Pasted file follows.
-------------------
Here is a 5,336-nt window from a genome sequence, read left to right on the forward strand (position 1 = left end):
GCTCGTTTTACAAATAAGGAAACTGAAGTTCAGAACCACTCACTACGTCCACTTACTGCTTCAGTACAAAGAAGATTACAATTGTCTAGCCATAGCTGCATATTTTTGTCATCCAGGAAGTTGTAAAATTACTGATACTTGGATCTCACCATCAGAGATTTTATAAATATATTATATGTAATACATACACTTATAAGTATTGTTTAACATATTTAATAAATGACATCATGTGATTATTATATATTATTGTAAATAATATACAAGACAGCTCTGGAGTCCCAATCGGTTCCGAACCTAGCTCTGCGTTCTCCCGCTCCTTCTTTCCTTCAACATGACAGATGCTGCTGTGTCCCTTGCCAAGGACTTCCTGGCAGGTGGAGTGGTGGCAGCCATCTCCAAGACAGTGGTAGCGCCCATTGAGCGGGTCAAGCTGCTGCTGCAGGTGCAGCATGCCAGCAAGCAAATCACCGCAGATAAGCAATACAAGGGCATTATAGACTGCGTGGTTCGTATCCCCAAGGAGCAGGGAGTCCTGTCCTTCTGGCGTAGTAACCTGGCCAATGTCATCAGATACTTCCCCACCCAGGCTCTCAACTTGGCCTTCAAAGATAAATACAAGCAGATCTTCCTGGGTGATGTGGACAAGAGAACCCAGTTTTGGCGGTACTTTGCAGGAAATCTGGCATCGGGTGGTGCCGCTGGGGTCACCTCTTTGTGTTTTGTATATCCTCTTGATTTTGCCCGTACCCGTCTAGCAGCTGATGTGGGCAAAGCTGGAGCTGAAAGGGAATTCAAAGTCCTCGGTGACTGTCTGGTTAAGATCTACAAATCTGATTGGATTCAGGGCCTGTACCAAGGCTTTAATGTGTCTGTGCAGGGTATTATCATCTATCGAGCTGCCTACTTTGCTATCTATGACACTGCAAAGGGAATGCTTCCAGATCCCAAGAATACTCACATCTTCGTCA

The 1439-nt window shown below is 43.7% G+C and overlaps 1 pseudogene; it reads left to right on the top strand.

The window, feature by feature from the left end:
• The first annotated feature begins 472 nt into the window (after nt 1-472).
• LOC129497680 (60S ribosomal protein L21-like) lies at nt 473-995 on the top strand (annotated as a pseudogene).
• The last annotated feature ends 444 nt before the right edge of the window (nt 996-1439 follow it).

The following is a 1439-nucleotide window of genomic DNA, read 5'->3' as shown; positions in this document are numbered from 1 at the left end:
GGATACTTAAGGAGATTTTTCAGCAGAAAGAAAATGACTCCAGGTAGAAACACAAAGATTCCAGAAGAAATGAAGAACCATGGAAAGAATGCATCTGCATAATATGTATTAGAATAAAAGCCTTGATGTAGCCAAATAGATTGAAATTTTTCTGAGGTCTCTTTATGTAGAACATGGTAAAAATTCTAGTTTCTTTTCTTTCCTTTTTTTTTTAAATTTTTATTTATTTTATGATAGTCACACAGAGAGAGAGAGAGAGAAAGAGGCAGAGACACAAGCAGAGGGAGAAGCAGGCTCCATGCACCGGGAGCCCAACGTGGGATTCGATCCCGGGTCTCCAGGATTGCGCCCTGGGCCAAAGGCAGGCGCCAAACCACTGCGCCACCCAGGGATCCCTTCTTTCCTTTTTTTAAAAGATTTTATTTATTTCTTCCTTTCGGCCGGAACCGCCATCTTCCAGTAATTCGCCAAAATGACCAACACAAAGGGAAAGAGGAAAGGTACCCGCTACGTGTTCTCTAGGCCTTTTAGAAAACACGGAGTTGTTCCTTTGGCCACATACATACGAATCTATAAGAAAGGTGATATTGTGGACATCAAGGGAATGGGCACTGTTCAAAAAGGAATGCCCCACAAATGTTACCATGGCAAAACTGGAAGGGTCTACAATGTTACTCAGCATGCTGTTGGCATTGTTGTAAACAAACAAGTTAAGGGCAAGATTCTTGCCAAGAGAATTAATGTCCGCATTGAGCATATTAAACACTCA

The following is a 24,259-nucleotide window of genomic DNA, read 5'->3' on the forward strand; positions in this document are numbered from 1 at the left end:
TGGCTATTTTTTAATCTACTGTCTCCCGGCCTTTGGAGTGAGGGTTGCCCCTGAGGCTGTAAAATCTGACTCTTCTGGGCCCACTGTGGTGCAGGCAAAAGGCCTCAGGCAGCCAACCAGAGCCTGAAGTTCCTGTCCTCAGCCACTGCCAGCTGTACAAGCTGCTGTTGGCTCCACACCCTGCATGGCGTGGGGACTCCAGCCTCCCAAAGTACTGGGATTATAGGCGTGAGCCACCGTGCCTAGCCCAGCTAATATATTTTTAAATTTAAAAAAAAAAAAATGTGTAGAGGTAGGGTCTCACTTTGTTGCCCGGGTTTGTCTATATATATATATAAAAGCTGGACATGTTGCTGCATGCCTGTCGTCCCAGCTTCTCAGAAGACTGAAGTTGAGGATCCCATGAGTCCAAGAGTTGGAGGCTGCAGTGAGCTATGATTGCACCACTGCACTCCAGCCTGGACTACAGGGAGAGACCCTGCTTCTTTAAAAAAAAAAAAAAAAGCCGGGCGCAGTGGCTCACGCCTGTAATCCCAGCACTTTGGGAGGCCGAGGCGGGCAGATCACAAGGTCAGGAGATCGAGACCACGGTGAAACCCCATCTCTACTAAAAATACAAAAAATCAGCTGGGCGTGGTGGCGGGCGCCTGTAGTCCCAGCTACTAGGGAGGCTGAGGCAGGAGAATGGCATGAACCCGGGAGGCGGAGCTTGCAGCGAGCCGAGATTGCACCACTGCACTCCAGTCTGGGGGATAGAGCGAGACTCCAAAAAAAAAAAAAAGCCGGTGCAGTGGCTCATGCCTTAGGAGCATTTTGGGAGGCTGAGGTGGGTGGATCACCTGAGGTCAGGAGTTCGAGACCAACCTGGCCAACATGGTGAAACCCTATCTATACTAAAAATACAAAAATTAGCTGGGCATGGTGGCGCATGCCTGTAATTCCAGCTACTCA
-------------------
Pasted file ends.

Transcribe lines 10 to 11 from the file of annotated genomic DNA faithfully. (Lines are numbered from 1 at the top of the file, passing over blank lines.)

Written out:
The following is a 24,259-nucleotide window of genomic DNA, read 5'->3' on the forward strand; positions in this document are numbered from 1 at the left end:
TGGCTATTTTTTAATCTACTGTCTCCCGGCCTTTGGAGTGAGGGTTGCCCCTGAGGCTGTAAAATCTGACTCTTCTGGGCCCACTGTGGTGCAGGCAAAAGGCCTCAGGCAGCCAACCAGAGCCTGAAGTTCCTGTCCTCAGCCACTGCCAGCTGTACAAGCTGCTGTTGGCTCCACACCCTGCATGGCGTGGGGACTCCAGCCTCCCAAAGTACTGGGATTATAGGCGTGAGCCACCGTGCCTAGCCCAGCTAATATATTTTTAAATTTAAAAAAAAAAAAATGTGTAGAGGTAGGGTCTCACTTTGTTGCCCGGGTTTGTCTATATATATATATAAAAGCTGGACATGTTGCTGCATGCCTGTCGTCCCAGCTTCTCAGAAGACTGAAGTTGAGGATCCCATGAGTCCAAGAGTTGGAGGCTGCAGTGAGCTATGATTGCACCACTGCACTCCAGCCTGGACTACAGGGAGAGACCCTGCTTCTTTAAAAAAAAAAAAAAAAGCCGGGCGCAGTGGCTCACGCCTGTAATCCCAGCACTTTGGGAGGCCGAGGCGGGCAGATCACAAGGTCAGGAGATCGAGACCACGGTGAAACCCCATCTCTACTAAAAATACAAAAAATCAGCTGGGCGTGGTGGCGGGCGCCTGTAGTCCCAGCTACTAGGGAGGCTGAGGCAGGAGAATGGCATGAACCCGGGAGGCGGAGCTTGCAGCGAGCCGAGATTGCACCACTGCACTCCAGTCTGGGGGATAGAGCGAGACTCCAAAAAAAAAAAAAAGCCGGTGCAGTGGCTCATGCCTTAGGAGCATTTTGGGAGGCTGAGGTGGGTGGATCACCTGAGGTCAGGAGTTCGAGACCAACCTGGCCAACATGGTGAAACCCTATCTATACTAAAAATACAAAAATTAGCTGGGCATGGTGGCGCATGCCTGTAATTCCAGCTACTCA